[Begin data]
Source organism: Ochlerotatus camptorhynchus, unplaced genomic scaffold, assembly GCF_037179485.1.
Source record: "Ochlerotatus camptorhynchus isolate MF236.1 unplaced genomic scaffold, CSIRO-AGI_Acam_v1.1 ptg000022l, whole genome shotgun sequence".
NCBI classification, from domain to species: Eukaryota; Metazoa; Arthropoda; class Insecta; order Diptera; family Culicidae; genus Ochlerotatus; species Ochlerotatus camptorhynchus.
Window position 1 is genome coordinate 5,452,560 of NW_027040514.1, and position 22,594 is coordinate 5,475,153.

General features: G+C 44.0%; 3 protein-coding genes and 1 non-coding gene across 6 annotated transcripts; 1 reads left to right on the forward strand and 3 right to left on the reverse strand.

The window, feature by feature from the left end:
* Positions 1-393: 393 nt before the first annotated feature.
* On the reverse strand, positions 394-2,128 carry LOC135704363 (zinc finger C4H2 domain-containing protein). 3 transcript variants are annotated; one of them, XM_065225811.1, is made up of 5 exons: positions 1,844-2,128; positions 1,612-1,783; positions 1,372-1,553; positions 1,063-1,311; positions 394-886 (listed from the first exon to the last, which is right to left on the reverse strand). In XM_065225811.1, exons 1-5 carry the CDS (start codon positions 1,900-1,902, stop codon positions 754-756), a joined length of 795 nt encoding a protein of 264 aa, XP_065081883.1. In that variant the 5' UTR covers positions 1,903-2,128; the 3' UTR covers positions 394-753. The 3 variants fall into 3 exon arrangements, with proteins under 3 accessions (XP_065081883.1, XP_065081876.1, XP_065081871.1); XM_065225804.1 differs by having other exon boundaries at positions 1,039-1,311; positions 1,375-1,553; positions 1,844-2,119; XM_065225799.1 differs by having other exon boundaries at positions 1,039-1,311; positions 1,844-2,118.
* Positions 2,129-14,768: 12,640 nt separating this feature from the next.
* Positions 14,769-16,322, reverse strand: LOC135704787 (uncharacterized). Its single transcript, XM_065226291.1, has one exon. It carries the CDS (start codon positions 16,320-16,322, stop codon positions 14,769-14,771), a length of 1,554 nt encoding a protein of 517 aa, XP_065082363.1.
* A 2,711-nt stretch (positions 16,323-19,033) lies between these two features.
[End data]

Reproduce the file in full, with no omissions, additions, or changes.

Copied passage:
Source organism: Ochlerotatus camptorhynchus, unplaced genomic scaffold, assembly GCF_037179485.1.
Source record: "Ochlerotatus camptorhynchus isolate MF236.1 unplaced genomic scaffold, CSIRO-AGI_Acam_v1.1 ptg000022l, whole genome shotgun sequence".
NCBI classification, from domain to species: Eukaryota; Metazoa; Arthropoda; class Insecta; order Diptera; family Culicidae; genus Ochlerotatus; species Ochlerotatus camptorhynchus.
Window position 1 is genome coordinate 5,452,560 of NW_027040514.1, and position 22,594 is coordinate 5,475,153.

General features: G+C 44.0%; 3 protein-coding genes and 1 non-coding gene across 6 annotated transcripts; 1 reads left to right on the forward strand and 3 right to left on the reverse strand.

The window, feature by feature from the left end:
* Positions 1-393: 393 nt before the first annotated feature.
* On the reverse strand, positions 394-2,128 carry LOC135704363 (zinc finger C4H2 domain-containing protein). 3 transcript variants are annotated; one of them, XM_065225811.1, is made up of 5 exons: positions 1,844-2,128; positions 1,612-1,783; positions 1,372-1,553; positions 1,063-1,311; positions 394-886 (listed from the first exon to the last, which is right to left on the reverse strand). In XM_065225811.1, exons 1-5 carry the CDS (start codon positions 1,900-1,902, stop codon positions 754-756), a joined length of 795 nt encoding a protein of 264 aa, XP_065081883.1. In that variant the 5' UTR covers positions 1,903-2,128; the 3' UTR covers positions 394-753. The 3 variants fall into 3 exon arrangements, with proteins under 3 accessions (XP_065081883.1, XP_065081876.1, XP_065081871.1); XM_065225804.1 differs by having other exon boundaries at positions 1,039-1,311; positions 1,375-1,553; positions 1,844-2,119; XM_065225799.1 differs by having other exon boundaries at positions 1,039-1,311; positions 1,844-2,118.
* Positions 2,129-14,768: 12,640 nt separating this feature from the next.
* Positions 14,769-16,322, reverse strand: LOC135704787 (uncharacterized). Its single transcript, XM_065226291.1, has one exon. It carries the CDS (start codon positions 16,320-16,322, stop codon positions 14,769-14,771), a length of 1,554 nt encoding a protein of 517 aa, XP_065082363.1.
* A 2,711-nt stretch (positions 16,323-19,033) lies between these two features.